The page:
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basic param passing question

P: n/a
I'm an expert C# programmer (honest) but...

the following code prints 'Oranges', not 'ORANGES' - this confuses me
because I thought reference types (eg string) where passed
by...err..reference - so changing where the reference points to in a
method ought to change the behaviour outside the method.

....using the 'ref' keyword makes this happen.
it's almost as if references passed to methods are *copied*.

so - what's going on here, and why aren't all reference types passed
by reference by default....?

thanks,
Oliver.

class Class1
{

static void Main(string[] args)
{
string fruit = "Oranges";
DoSomeWork(fruit);
Console.WriteLine("fruit: " + fruit);
}

private static void DoSomeWork(string myString)
{
string newString = myString.ToUpper();
myString = newString;
}

}
Nov 15 '05 #1
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P: n/a
Oliver <sp*************@yahoo.com> wrote:
I'm an expert C# programmer (honest) but...

the following code prints 'Oranges', not 'ORANGES' - this confuses me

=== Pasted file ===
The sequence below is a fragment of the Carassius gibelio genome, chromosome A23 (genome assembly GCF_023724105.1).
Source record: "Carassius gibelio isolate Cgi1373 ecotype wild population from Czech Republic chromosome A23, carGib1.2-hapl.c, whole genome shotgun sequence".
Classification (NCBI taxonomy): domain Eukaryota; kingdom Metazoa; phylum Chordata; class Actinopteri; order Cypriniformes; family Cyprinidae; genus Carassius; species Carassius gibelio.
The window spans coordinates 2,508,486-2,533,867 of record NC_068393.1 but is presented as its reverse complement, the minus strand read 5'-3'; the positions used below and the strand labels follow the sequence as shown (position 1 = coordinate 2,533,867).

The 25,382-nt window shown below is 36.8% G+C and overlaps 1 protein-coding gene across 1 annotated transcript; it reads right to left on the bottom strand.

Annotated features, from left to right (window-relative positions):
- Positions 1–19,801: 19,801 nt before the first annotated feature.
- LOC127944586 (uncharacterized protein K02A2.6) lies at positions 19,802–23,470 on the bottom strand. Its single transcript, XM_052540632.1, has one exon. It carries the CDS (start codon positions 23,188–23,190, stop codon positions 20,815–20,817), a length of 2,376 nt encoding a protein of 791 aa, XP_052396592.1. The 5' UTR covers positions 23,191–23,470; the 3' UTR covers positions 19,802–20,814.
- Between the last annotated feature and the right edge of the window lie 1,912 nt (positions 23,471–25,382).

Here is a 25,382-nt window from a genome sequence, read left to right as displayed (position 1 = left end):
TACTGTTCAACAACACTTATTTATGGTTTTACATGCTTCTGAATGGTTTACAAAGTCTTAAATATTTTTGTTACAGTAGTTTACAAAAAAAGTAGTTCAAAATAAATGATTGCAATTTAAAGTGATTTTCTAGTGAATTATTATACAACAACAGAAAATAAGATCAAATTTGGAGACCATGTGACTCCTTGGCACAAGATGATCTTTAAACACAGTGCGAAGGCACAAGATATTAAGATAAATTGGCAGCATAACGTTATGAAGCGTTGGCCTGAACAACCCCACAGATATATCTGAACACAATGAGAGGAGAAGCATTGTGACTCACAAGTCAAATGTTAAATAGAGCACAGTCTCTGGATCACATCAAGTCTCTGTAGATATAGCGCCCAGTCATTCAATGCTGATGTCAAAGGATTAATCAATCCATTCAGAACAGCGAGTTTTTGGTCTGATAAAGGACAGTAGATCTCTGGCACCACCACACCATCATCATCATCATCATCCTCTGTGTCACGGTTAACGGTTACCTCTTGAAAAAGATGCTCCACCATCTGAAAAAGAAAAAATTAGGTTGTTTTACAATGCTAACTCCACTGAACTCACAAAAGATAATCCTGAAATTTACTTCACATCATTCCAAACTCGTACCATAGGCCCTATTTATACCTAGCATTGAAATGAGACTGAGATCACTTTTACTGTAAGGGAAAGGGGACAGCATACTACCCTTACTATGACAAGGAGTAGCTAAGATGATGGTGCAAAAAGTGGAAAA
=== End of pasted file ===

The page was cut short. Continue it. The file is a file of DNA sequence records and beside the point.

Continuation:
because I thought reference types (eg string) where passed
by...err..reference - so changing where the reference points to in a
method ought to change the behaviour outside the method.
No. Reference type values are passed by value by default, just as value
type values are passed by value by default. It's just that a reference
type value *is* a reference, not a full-blown object itself.

See http://www.pobox.com/~skeet/csharp/parameters.html
...using the 'ref' keyword makes this happen.
Yup.
it's almost as if references passed to methods are *copied*.
It's not almost as if, that's exactly what happens.
so - what's going on here, and why aren't all reference types passed
by reference by default....?


Why should they be? Personally I think that would cause far more
confusion than the current system - especially if value types were
still passed by value by default. Do you really *want* every method to
have to declare that a string parameter should be passed by value, just
so that the caller can rely on its own variable's value not being
changed?

(Also note that there are type problems in terms of passing things by
reference - you can't pass the a string variable by reference to a
method declared as taking an object, for instance, because the method
could very well set the value to something other than a string, which
would break type safety.)

--
Jon Skeet - <sk***@pobox.com>
http://www.pobox.com/~skeet
If replying to the group, please do not mail me too
Nov 15 '05 #2

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